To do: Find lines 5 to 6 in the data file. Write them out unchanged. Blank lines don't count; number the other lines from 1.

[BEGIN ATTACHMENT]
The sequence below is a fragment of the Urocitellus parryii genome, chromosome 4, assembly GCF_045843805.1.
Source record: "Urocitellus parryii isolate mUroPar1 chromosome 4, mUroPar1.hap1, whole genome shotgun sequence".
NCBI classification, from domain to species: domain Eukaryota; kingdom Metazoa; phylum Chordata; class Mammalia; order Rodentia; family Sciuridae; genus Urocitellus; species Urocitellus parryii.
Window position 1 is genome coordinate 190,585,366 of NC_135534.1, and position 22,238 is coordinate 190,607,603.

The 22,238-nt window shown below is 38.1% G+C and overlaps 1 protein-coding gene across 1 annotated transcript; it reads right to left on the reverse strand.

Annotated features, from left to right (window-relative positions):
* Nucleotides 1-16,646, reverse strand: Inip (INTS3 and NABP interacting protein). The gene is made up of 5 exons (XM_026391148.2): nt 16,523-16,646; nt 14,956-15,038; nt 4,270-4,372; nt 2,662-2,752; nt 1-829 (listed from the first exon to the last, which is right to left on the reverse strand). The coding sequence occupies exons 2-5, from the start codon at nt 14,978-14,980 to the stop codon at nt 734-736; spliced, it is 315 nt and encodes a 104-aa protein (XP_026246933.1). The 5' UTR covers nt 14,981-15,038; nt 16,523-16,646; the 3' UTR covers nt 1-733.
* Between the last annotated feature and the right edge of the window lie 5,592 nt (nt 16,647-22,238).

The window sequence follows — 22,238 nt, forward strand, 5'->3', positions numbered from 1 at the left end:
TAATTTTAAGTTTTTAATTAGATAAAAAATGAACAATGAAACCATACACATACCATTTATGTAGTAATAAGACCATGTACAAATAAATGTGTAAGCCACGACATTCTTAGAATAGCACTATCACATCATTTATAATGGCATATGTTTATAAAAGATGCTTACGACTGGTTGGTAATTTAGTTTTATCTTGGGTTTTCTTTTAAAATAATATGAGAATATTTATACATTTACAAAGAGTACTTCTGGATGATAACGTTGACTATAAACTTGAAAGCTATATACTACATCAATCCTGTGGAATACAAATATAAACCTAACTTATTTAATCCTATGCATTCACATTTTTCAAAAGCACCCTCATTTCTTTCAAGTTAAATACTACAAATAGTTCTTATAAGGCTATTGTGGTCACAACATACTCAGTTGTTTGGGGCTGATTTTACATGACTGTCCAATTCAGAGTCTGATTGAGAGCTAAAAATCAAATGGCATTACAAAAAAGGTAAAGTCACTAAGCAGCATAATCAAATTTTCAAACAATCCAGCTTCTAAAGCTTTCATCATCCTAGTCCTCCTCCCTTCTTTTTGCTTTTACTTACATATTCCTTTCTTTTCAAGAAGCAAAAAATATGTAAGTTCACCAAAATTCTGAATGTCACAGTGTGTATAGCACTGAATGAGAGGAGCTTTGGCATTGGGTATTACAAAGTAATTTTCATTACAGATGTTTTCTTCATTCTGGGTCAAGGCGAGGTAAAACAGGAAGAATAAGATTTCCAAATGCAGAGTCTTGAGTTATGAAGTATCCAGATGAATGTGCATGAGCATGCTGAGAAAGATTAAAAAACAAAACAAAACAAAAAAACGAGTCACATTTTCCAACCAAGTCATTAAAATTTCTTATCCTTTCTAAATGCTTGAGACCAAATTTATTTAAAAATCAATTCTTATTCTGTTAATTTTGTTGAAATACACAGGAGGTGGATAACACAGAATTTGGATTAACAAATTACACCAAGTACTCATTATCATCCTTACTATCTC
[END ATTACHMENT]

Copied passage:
The 22,238-nt window shown below is 38.1% G+C and overlaps 1 protein-coding gene across 1 annotated transcript; it reads right to left on the reverse strand.

Annotated features, from left to right (window-relative positions):